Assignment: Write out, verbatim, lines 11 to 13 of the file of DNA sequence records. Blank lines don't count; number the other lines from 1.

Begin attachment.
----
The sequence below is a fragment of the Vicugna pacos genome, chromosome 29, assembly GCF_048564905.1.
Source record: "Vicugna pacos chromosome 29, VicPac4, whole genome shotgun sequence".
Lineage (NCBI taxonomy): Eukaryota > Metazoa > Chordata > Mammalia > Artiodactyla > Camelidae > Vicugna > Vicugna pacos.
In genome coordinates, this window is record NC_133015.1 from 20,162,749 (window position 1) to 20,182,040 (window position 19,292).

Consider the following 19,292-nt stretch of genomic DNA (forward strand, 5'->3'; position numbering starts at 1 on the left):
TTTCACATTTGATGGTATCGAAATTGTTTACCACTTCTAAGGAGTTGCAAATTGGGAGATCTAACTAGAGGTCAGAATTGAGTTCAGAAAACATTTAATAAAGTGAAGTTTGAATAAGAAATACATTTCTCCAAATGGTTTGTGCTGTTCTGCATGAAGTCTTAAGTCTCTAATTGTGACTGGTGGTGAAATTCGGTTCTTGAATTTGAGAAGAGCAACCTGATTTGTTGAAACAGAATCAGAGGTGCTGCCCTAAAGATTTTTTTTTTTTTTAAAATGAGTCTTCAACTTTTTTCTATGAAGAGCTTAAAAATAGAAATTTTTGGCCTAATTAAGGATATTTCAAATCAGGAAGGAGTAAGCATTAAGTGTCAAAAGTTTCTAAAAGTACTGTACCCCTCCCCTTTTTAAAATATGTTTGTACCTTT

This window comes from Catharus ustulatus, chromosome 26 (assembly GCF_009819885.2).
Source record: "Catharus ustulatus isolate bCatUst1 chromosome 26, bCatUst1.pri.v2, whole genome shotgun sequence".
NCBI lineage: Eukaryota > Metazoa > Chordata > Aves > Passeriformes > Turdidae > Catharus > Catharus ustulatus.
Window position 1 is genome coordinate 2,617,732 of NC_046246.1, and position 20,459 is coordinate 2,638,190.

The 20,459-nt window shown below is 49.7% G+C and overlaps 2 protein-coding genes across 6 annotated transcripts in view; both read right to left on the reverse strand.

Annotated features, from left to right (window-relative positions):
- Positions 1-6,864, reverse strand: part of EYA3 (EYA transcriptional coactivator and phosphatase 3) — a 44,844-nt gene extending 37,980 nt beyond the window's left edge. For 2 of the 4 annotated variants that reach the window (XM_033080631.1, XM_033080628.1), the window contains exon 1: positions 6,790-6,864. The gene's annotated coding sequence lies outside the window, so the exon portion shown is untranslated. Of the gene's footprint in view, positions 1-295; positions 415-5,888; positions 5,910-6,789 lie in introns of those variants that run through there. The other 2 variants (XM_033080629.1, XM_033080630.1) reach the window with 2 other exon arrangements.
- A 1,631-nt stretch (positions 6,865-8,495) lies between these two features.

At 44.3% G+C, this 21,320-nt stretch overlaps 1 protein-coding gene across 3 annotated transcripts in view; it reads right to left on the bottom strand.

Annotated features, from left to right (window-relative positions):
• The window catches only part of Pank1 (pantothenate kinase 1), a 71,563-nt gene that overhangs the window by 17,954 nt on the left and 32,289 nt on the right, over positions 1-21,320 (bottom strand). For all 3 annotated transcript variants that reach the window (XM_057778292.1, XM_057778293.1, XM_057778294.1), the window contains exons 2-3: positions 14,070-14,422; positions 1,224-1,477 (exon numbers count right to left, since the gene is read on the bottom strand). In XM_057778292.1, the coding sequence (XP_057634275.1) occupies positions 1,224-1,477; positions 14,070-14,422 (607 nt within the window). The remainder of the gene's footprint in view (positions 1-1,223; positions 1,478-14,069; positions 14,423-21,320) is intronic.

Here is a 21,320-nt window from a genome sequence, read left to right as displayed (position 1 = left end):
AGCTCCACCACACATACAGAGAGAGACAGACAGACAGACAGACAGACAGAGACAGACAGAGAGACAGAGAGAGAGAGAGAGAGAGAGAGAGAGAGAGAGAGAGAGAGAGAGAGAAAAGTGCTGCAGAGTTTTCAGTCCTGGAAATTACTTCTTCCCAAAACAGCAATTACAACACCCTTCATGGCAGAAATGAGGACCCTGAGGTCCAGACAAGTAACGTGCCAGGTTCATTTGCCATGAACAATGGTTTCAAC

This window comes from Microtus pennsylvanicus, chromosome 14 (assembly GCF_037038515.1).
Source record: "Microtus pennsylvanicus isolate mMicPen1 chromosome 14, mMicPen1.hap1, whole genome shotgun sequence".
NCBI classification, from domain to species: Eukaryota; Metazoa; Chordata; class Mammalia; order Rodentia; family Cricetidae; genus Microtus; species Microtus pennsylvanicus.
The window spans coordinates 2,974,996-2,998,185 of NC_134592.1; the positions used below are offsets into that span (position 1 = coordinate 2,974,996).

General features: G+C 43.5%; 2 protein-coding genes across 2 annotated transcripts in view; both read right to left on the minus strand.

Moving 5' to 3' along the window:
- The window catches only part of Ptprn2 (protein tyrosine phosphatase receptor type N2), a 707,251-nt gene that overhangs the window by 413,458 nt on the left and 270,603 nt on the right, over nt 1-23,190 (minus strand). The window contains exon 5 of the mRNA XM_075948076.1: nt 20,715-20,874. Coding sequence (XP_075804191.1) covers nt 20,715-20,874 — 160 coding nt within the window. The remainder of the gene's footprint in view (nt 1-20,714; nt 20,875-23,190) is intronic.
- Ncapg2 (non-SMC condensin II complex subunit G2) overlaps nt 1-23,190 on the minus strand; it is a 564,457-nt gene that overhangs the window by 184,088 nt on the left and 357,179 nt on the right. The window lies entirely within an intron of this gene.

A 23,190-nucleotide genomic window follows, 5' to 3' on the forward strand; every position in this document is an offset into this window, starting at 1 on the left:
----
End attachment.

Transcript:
The 20,459-nt window shown below is 49.7% G+C and overlaps 2 protein-coding genes across 6 annotated transcripts in view; both read right to left on the reverse strand.

Annotated features, from left to right (window-relative positions):
- Positions 1-6,864, reverse strand: part of EYA3 (EYA transcriptional coactivator and phosphatase 3) — a 44,844-nt gene extending 37,980 nt beyond the window's left edge. For 2 of the 4 annotated variants that reach the window (XM_033080631.1, XM_033080628.1), the window contains exon 1: positions 6,790-6,864. The gene's annotated coding sequence lies outside the window, so the exon portion shown is untranslated. Of the gene's footprint in view, positions 1-295; positions 415-5,888; positions 5,910-6,789 lie in introns of those variants that run through there. The other 2 variants (XM_033080629.1, XM_033080630.1) reach the window with 2 other exon arrangements.